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David Poland

By David Poland

Weekend Estimates by Klady – Feb 10

Not all that interesting this week. How To Lose A Guy In 10 Days opened to $23.7 million five years and this opening is almost the same. Women still want to see if two bottle blondies can make it work.
First Sunday opened to $17.7 million… so Welcome Home Roscoe Jenkins is in line with that too. People still want to see wacky black families.
Hanna Mon Milley dropped… duh… and boo-hoo, Disney will have to live with just $54 million from a $5 million concert movie that they never really meant for theatrical anyway, now the next giant Home Ent release, as it likely beats the December trio to the DVD store.
Juno chugs along, easily the biggest Fox Searchlight film ever… but still likely to come up short of Knocked Up, though a little ahead of Superbad.
There Will Be Blood will pass $30 million, heading to the mid-30s… a milkshake drinking success for Paramount Vantage, even if the film cost about the same as money-losing Babel, The one advantage, financially, being that this film had two months less advertising money to burn while waiting around not to win the Oscar.
No Country For Old Men and Atonement both keep chugging along with excessively-discussed-by-journos $2m-n-Change weekends. Michael Clayton fell off a little this week to $1.6 million as the DVD release started getting touted heavily. Atonement will end up about $10 million past Pride & Prejudice for its nomination reward… which is probably less than it cost them in ads after being nom’ed… though the Oscar profit tends to be foreign & DVD.
And my personal fave… sometime in the next week, The Bucket List will pass Cloverfield as the old guys with bad reviews push past the young guys with overly generous reviews and we are all reminded yet again that old people and women and every bit as powerful as niche plays as geek boys… they just aren’t as easy to suck in on one weekend.

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29 Responses to “Weekend Estimates by Klady – Feb 10”

  1. Chicago48 says:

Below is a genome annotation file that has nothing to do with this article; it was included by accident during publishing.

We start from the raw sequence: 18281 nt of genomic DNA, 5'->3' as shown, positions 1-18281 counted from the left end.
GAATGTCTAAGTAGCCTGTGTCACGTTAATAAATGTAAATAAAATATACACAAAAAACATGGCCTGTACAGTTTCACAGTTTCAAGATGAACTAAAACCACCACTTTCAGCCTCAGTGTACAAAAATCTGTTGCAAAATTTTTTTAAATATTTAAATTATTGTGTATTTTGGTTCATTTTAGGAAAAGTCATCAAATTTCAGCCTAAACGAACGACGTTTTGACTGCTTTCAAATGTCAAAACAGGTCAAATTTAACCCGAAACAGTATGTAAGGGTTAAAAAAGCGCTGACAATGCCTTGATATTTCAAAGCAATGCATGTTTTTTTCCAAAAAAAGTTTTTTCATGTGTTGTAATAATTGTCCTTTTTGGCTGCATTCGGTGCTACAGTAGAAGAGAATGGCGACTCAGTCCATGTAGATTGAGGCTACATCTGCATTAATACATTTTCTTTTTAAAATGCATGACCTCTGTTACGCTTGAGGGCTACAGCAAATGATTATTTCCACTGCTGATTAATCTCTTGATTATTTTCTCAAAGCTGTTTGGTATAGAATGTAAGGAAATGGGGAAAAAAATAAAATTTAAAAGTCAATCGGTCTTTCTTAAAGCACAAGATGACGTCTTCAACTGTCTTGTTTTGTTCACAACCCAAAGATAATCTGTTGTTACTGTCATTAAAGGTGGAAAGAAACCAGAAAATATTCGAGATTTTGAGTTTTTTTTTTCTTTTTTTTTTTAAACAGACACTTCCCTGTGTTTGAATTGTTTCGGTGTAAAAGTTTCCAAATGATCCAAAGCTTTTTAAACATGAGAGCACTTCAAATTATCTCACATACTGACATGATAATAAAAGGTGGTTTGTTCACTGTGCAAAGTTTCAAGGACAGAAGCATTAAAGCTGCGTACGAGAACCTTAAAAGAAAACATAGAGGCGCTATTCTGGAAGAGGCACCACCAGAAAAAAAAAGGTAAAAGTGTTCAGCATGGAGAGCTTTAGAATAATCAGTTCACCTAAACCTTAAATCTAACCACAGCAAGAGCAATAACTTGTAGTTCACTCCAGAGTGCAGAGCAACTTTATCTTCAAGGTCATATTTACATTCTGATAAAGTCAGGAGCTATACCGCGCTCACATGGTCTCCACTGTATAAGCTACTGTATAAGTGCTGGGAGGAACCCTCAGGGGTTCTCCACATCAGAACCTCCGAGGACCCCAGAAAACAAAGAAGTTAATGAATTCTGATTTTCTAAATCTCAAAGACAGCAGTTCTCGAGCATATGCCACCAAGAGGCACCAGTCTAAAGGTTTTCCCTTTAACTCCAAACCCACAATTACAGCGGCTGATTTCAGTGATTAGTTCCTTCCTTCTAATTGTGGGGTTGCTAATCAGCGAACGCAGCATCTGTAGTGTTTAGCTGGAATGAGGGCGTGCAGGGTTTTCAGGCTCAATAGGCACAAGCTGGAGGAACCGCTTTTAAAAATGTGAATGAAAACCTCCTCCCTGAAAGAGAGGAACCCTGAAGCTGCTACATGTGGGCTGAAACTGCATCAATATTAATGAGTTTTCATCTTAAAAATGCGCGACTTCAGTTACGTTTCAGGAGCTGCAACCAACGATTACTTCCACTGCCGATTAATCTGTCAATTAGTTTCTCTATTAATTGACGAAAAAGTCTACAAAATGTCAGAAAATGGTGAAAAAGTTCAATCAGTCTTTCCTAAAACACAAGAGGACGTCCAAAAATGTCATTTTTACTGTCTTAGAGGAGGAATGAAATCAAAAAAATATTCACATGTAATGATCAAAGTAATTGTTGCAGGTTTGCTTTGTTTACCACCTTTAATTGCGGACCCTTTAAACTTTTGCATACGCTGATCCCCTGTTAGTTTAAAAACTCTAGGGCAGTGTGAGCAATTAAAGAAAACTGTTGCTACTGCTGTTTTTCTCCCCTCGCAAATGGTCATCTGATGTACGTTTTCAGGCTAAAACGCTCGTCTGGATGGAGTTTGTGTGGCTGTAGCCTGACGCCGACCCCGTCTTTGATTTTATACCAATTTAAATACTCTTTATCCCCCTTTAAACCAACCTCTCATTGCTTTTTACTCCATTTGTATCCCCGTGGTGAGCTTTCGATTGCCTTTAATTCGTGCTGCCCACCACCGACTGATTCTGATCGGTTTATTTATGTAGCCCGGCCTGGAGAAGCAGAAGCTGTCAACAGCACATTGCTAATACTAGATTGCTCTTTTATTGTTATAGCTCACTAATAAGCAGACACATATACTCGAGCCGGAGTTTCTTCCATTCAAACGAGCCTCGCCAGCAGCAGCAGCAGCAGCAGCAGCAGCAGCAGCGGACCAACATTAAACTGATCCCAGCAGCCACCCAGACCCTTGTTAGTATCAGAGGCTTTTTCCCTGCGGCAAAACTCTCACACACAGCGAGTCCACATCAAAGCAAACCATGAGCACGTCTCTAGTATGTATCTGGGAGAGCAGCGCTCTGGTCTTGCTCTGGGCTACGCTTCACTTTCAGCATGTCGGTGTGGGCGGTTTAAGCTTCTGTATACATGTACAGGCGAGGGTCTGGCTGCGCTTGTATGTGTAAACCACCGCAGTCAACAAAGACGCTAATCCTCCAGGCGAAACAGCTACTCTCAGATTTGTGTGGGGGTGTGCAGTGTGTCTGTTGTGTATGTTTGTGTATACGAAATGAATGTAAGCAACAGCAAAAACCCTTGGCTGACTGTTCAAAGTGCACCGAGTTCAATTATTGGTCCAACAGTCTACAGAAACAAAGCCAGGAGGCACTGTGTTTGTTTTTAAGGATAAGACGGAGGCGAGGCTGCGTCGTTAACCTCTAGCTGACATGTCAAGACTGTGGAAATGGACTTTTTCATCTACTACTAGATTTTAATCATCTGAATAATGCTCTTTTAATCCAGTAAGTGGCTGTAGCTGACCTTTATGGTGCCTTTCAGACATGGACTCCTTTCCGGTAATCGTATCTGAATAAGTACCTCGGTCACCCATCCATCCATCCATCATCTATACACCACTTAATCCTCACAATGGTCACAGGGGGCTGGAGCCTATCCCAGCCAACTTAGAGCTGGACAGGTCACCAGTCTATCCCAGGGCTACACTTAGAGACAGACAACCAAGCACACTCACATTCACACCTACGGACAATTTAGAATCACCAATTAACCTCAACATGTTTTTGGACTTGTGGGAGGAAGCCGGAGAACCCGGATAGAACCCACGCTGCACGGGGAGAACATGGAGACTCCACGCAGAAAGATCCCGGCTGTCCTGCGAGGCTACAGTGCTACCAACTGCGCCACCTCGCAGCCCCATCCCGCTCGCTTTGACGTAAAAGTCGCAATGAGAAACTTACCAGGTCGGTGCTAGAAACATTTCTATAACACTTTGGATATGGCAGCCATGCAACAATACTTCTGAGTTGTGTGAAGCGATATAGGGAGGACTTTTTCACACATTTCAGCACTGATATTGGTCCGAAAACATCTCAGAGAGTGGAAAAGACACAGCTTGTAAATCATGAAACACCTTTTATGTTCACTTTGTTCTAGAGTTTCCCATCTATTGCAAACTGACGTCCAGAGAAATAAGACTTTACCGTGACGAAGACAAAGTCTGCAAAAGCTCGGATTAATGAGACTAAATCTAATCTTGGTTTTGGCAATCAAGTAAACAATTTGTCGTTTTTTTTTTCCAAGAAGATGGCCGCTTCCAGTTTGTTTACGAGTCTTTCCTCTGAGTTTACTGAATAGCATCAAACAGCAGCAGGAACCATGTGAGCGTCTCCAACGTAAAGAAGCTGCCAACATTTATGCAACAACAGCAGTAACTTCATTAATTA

In Bruges on 24 screens had the highest per screen $$$.
    Can someone explain why studios don’t re-release movies that get critical acclaim, but don’t do well in the first release? Is there some type of economics about re-releasing a movie a second time in one year. I’m thinking — maybe there’s life for Eastern Promises and some other movies (that are now on DVD).

  2. Chicago48 says:

    Also can somebody explain to me — if There Will be blood costs less than $30 to make…how does a star like Daniel Day Lewis get paid? Does he get a flat salary or a cut of the profits?

  3. IOIOIOI says:

    “The Bucket List will pass Cloverfield as the old guys with bad reviews push past the young guys with overly generous reviews and we are all reminded yet again that old people and women and every bit as powerful as niche plays as geek boys… they just aren’t as easy to suck in on one weekend.” You seem overly fixated on trying to prove some silly point about geeks not mattering. Good for you Heat. Too damn bad that the geeks can still make something like 300 HAPPEN. Which in turn made Watchmen happen. Are the older folks going to get the tent pole pics made? Kinda a doubtful. Thanks for playing. Enjoy these parting gifts as we kick you out the door.

  4. David Poland says:

    But the geeks didn’t make 300 happen… WB marketing did.
    That is the point. The Geeks are a niche. Chasing them as though they were more than that has always been suicide.
    “Tentpoles” (an ancient phrase that means nothing in this era… less every day) are made for 4 quadrants or they are idiots greenlighting them.
    Under 12s and old people are a lot stronger niches than The Geeks. But yes, broad entertainment often starts with geek materials. But over and over, we see The Geeks come up short… as we do Old People.
    I would like to hear Don M’s thought on this, as I would argue that The Geeks had very little to do with the big gross for Transformers. It was the unders and adults who wanted the big thrill ride who propel a number like that. Geeks… maybe 20%. Maybe. That’s not nothin’… but it ain’t the big get either.
    I don’t think that Geeks don’t matter. It’s just that they, like the extreme right of America, have been given way too much credit in the media and by some studios. They matter a lot… if you want to gross $20 million.
    And even Cloverfield got well past The Geeks on opening weekend… then died the death it deserved when others who paid to see it vomited news of it up to their friends… not on MySpace or in text messages… in real life in real time, just like in decades past.

  5. Wrecktum says:

    The geeks had nothing to do with the overall sucess of 300.
    For those laughing at the 66% drop of Hannah Montana, remember that 1) it still has a $15,000 per theatre average and 2) it wasn’t even supposed to be on screen. It was a one-week engagement extended at the last minute.

  6. Joe Leydon says:

    David: You are absolutely right about Transformers. Any movie that does that well has to have four-quadrant appeal. I don’t know why it is so difficult for some people to grasp that self-evident concept.

  7. Wrecktum says:

    “I don’t think that Geeks don’t matter. It’s just that they, like the extreme right of America, have been given way too much credit in the media and by some studios. They matter a lot… if you want to gross $20 million.”